Cat Microchip Chipping & Registration Costs

We’re often asked by pet owners if it’s worth microchipping their small cats and dogs, and our answer is usually the same. Yes, it’s worth microchipping your cat or dog if you care about them and want to keep them safe. But how much does it cost to microchip cats?

What is a Microchip and How Does it Work in Cat Chipping?

Microchips are small electronic devices that are placed just under your cat’s skin, usually between the shoulder blades. The chip contains a radio frequency (called an RFID), and veterinarians and animal controllers have special devices that can read such frequencies. After scanning the chip, the reader displays the unique number of the animal.

This number is registered with the microchip company, which also stores your personal information. The company will then contact you to inform you of the whereabouts of your missing pet. This ensures that only the microchip company has access to your contact information – the person with the scanner can only see your pet’s unique ID number, which is useless to them.

It is important that you register your cat’s microchip so that the company can notify you when your pet is found. Many pets are microchipped, but their owners fail to register the chip with the company, making it impossible to reunite missing dogs with their owners.

How Much Does a Microchip Cost?

The total cost of microchip implantation depends on where you are going and local prices. A microchip costs around 35 – 45 euros in normal veterinary practice. It can be more or less, but the difference is usually just a few dollars. If you adopted your cat, it is most likely already microchipped. You can have them checked at any animal shelter or veterinarian. Special scanners that can detect a chip are available to everyone.

If the pet is already microchipped, you must have all information transferred to your name and not the previous owner’s. All microchip manufacturers should have a website with online access to create and edit microchip data.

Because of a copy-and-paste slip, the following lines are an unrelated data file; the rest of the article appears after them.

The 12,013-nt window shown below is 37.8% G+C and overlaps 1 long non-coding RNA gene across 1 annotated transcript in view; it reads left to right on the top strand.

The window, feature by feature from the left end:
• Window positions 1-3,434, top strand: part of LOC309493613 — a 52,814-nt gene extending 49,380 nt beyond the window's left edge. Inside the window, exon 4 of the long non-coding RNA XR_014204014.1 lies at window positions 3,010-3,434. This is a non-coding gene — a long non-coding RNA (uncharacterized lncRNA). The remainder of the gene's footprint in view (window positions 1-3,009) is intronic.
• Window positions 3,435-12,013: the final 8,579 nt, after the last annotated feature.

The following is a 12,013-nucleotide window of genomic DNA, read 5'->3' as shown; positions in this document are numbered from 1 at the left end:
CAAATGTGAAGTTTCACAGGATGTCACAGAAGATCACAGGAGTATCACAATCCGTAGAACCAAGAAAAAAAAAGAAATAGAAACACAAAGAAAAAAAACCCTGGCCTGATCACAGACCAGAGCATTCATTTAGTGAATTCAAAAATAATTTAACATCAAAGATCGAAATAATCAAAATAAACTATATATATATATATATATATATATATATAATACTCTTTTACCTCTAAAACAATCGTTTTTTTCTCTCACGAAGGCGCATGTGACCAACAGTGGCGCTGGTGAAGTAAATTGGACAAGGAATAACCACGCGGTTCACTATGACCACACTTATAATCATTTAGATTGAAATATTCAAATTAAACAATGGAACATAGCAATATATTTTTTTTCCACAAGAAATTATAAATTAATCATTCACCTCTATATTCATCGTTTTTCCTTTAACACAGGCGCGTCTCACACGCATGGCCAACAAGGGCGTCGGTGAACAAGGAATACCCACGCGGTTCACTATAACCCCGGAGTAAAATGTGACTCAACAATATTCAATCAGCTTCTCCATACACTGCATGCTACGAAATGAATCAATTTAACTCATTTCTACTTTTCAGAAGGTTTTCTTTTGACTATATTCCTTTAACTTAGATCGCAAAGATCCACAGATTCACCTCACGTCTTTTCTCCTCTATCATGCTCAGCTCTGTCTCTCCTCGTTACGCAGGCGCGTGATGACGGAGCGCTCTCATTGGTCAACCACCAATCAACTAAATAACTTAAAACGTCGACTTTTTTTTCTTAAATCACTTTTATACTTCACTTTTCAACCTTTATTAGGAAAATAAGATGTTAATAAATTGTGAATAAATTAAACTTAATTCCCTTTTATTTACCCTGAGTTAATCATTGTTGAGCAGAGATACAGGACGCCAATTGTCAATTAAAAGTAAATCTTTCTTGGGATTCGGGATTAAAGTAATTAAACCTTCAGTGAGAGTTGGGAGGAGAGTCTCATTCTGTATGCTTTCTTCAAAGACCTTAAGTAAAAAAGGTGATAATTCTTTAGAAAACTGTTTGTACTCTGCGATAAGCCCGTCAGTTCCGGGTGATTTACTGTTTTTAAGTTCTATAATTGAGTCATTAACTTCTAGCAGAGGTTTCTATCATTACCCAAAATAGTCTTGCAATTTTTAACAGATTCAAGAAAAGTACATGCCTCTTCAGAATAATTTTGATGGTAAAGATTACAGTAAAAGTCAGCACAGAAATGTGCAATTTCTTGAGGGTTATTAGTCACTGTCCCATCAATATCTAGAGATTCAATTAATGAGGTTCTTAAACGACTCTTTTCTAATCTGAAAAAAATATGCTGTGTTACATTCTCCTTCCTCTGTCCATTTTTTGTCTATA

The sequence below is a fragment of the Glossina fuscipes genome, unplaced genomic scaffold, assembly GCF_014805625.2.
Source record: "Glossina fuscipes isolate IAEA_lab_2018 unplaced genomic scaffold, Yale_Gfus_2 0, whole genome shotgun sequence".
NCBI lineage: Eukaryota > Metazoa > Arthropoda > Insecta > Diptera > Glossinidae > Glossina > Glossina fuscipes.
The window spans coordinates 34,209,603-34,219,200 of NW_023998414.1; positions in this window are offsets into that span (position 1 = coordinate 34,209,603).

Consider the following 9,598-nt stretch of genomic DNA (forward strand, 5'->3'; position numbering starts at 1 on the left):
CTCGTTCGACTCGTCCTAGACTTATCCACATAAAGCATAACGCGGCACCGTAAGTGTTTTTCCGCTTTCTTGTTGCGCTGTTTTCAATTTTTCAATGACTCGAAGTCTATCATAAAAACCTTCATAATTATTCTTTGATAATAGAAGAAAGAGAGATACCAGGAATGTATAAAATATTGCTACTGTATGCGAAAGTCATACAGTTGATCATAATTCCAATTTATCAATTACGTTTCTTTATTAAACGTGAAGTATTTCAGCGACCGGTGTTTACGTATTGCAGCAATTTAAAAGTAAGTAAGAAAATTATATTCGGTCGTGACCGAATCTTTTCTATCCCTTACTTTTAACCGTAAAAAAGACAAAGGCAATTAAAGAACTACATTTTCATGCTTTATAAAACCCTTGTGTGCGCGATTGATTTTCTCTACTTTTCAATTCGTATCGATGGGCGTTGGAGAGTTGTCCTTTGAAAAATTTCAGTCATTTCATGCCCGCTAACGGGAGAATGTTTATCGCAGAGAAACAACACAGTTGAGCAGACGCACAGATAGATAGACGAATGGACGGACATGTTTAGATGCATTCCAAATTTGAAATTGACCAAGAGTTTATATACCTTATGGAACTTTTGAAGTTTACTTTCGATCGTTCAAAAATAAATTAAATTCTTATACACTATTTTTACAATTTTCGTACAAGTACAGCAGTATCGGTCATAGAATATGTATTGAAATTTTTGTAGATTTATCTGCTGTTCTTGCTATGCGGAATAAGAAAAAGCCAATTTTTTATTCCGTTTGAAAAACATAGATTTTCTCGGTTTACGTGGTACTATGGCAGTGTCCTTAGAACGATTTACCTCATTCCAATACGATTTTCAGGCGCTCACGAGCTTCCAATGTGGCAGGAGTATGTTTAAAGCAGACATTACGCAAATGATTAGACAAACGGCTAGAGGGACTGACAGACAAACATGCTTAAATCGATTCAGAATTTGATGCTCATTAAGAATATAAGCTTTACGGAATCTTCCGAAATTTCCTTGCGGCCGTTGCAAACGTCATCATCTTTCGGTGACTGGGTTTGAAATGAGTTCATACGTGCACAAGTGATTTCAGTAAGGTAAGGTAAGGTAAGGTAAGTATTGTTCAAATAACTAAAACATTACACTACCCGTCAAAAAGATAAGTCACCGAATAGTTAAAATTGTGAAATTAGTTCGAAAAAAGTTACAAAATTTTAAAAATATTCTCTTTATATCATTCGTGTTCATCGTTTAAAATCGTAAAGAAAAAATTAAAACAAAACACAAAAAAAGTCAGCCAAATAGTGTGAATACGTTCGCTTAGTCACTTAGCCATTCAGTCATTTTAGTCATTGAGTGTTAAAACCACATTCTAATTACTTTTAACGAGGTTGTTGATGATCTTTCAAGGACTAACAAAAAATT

Is it Painful for Cats to Have a Microchip Implanted?

It’s about as painful as a blood draw, i. H. it is uncomfortable but not unbearable. Your cat shouldn’t have any problems with the implantation, and it shouldn’t have any long-term effects. If you are concerned that your cat may become unwell, schedule the procedure along with another procedure, such as B. a castration. In this way, the chip can be inserted when the cat is sleeping without the cat noticing. While this isn’t strictly necessary, it could be a nice addition.

The most common negative impact is that the chip moves away from its original insertion point. It’s unlikely to harm your cat, but it may reduce the likelihood of the chip being scanned if it’s lost. Hair loss, edema, and infections are other possible side effects, but these are rather rare. Many people have heard that the chips cause cancer, but only four out of every four million chipped pets have developed a tumor at or near the implantation site. That’s a ridiculously small percentage, and it’s entirely plausible that the tumors were caused by something else entirely.

Look for Microchips in Registers

Luckily, scanning the chip will show the company’s name, allowing the vet to contact the person in charge. If you don’t register your chip with the right company, it’s all for nothing. Your veterinarian (or the person who implanted the chip) will provide you with documentation explaining how and where to register the chip after the procedure.

So that you don’t forget this, we recommend that you register the chip as soon as you arrive. If you forget and your cat gets lost, don’t give up hope. If you have the documents, you can still register them.

Will a microchip help me find my cat?

No, a microchip is not equipped with a GPS or any other tracking system. It only helps if your cat is found and taken to a vet or animal shelter for a scan.

It is therefore recommended that a microchip be used as part of a pet tracking system. Your cat should remain collared and tagged, and you should do everything you can to prevent her from escaping. There are collars with GPS trackers if you want to go a step further. While expensive, they can help you locate your lost cat with a great deal of precision.

They’re not infallible, and many of them will only give you a rough idea of ​​where your cat is rather than directing you to their specific whereabouts. However, if you use all of these strategies together, you have a better than average chance of finding your cat if it gets lost.

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